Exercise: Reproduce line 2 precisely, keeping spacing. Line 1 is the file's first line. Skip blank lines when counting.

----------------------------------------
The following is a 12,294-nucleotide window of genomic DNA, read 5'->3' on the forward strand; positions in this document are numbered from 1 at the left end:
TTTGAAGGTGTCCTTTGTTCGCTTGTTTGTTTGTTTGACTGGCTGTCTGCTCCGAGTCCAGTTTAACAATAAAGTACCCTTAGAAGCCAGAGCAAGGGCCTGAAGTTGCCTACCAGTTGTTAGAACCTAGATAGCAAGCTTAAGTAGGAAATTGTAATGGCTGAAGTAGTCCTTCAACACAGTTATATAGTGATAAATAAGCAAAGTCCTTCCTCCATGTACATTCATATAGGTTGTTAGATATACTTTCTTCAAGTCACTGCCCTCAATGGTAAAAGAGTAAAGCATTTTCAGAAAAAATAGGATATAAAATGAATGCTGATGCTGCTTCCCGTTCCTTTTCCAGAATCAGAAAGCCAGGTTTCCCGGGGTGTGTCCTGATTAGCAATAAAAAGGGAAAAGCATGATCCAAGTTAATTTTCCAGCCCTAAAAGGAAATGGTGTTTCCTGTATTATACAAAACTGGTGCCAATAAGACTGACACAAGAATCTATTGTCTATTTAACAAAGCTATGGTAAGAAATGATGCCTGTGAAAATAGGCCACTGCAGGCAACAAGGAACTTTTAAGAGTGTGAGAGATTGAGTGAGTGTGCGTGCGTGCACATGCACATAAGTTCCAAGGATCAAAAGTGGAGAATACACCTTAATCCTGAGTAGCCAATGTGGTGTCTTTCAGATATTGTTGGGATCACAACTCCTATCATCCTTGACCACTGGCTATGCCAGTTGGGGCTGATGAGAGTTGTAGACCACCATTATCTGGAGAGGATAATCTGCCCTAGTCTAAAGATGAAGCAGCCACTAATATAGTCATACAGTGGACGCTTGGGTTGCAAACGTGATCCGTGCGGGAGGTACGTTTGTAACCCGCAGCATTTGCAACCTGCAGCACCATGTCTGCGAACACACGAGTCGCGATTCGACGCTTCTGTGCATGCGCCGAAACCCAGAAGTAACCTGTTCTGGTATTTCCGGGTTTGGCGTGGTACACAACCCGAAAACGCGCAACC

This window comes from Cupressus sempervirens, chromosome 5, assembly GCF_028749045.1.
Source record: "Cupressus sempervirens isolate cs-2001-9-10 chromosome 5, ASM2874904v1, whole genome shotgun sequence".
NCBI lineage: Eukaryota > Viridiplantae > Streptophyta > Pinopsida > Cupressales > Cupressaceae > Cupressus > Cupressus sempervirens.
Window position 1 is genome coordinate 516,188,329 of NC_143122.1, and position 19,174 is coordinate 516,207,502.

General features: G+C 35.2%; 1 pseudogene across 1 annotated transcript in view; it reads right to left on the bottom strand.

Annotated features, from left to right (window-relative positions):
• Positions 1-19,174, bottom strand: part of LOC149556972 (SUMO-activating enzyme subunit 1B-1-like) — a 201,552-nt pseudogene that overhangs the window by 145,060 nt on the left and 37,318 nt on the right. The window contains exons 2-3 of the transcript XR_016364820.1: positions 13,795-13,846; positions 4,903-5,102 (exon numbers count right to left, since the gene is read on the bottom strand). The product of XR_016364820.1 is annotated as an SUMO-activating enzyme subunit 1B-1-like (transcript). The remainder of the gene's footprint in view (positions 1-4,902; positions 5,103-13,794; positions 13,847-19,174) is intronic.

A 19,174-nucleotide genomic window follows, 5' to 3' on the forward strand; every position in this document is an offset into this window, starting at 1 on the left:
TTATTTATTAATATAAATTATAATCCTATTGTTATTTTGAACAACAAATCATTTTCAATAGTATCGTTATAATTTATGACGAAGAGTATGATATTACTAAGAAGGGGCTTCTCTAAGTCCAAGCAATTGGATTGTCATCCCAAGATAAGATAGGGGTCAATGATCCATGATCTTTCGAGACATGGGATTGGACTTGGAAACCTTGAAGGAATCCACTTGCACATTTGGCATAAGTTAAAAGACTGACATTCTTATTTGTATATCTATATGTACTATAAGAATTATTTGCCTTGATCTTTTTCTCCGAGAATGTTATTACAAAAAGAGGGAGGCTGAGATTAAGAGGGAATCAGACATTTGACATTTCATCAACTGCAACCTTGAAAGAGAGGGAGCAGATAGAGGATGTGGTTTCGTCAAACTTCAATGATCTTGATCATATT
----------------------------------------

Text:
TTTGAAGGTGTCCTTTGTTCGCTTGTTTGTTTGTTTGACTGGCTGTCTGCTCCGAGTCCAGTTTAACAATAAAGTACCCTTAGAAGCCAGAGCAAGGGCCTGAAGTTGCCTACCAGTTGTTAGAACCTAGATAGCAAGCTTAAGTAGGAAATTGTAATGGCTGAAGTAGTCCTTCAACACAGTTATATAGTGATAAATAAGCAAAGTCCTTCCTCCATGTACATTCATATAGGTTGTTAGATATACTTTCTTCAAGTCACTGCCCTCAATGGTAAAAGAGTAAAGCATTTTCAGAAAAAATAGGATATAAAATGAATGCTGATGCTGCTTCCCGTTCCTTTTCCAGAATCAGAAAGCCAGGTTTCCCGGGGTGTGTCCTGATTAGCAATAAAAAGGGAAAAGCATGATCCAAGTTAATTTTCCAGCCCTAAAAGGAAATGGTGTTTCCTGTATTATACAAAACTGGTGCCAATAAGACTGACACAAGAATCTATTGTCTATTTAACAAAGCTATGGTAAGAAATGATGCCTGTGAAAATAGGCCACTGCAGGCAACAAGGAACTTTTAAGAGTGTGAGAGATTGAGTGAGTGTGCGTGCGTGCACATGCACATAAGTTCCAAGGATCAAAAGTGGAGAATACACCTTAATCCTGAGTAGCCAATGTGGTGTCTTTCAGATATTGTTGGGATCACAACTCCTATCATCCTTGACCACTGGCTATGCCAGTTGGGGCTGATGAGAGTTGTAGACCACCATTATCTGGAGAGGATAATCTGCCCTAGTCTAAAGATGAAGCAGCCACTAATATAGTCATACAGTGGACGCTTGGGTTGCAAACGTGATCCGTGCGGGAGGTACGTTTGTAACCCGCAGCATTTGCAACCTGCAGCACCATGTCTGCGAACACACGAGTCGCGATTCGACGCTTCTGTGCATGCGCCGAAACCCAGAAGTAACCTGTTCTGGTATTTCCGGGTTTGGCGTGGTACACAACCCGAAAACGCGCAACC